Run-Through of Root Cause Analysis 

Let’s say a failure has occurred and there is only one symptom that can be observed: the laptop won’t start and emits 4 beeps.

The first step is to enter this information into the probabilistic graphical model.  From a list of symptoms, we select the ones that we observe (all observed symptoms are represented as yellow circles in this document).

So the following diagram has only one circle (observed symptom). 

Model 1:  The symptom of 4 beeps is modeled in a probabilistic graphical model with a yellow circle as follows:

pgm_1

Now, let’s assume that this symptom can be caused by the failure of memory, the motherboard or the processor.

Model 2:  I can add that information to the predictive model, so that the model now looks like this:

pgm_2

The model captures the belief that the causes of the symptom – processor / memory / motherboard failure are (in the absence of any symptoms) independent of each other.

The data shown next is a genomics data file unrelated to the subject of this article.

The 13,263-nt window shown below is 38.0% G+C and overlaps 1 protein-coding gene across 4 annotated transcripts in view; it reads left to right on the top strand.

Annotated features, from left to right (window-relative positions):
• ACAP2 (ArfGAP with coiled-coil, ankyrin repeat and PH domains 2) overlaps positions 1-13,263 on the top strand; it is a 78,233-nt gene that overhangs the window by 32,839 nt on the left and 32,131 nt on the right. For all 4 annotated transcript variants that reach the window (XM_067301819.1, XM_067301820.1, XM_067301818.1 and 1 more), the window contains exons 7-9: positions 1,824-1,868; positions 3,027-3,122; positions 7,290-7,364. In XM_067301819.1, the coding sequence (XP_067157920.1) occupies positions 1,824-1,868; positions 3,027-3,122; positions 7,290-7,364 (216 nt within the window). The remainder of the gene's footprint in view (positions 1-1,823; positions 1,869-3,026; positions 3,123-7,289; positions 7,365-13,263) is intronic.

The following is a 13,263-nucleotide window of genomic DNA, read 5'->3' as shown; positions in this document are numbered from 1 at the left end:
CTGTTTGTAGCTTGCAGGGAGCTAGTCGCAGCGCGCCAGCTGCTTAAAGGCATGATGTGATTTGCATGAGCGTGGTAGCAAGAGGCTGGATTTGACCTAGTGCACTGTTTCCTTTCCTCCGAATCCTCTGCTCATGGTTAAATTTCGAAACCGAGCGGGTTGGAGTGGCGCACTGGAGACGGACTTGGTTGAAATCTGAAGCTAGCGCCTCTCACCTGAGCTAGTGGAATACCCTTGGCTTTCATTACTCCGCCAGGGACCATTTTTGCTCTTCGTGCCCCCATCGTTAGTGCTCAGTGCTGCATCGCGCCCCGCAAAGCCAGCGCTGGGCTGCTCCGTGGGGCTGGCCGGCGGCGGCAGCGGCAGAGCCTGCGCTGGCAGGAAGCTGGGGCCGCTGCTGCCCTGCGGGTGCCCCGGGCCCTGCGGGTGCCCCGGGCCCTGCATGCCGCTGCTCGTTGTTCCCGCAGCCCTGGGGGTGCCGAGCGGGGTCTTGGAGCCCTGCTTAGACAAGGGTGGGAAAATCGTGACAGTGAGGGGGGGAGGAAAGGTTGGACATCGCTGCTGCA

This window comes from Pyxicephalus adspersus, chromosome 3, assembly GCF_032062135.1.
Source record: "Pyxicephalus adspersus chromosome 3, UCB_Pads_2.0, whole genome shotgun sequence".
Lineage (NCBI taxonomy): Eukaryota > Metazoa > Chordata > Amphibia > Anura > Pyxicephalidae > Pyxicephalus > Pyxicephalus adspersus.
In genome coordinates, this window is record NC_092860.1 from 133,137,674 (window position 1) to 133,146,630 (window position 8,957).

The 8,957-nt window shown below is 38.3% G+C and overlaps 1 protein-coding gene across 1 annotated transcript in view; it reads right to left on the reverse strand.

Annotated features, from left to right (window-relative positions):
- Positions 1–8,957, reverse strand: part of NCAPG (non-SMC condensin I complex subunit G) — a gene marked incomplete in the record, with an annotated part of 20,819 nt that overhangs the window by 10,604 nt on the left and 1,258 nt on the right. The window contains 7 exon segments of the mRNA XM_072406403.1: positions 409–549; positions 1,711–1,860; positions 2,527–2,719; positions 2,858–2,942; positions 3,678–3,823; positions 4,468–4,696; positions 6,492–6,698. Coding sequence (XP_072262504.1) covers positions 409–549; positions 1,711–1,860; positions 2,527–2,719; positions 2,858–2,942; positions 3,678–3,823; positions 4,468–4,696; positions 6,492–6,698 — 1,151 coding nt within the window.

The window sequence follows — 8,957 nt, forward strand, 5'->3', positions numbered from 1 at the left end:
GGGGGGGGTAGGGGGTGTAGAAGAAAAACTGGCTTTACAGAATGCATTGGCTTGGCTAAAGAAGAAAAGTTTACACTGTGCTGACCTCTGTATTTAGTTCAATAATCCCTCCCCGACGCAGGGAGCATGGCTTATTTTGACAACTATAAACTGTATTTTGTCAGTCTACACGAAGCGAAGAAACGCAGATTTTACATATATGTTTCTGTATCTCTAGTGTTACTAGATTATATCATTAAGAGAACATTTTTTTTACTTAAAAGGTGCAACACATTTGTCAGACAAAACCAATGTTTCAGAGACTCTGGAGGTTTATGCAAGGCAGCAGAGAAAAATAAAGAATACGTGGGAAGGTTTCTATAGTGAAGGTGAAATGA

It also captures the belief that given a symptom like 4 beeps, evidence for one cause will explain away (or decrease the probability of) the other causes.

Once such a model is built, it can tell a field engineer the most probable cause of a symptom, the second most probable cause and so on.

So, the engineer will only have to look at the output of the model’s analysis to know whether he needs to replace one component, or two, and which ones.

When the field engineer goes out and replaces the components, his actions can also be fed into the model.

Model 3:  Below is an extended model into which attempts to fix the problem by replacing the memory can be incorporated.

pgm_3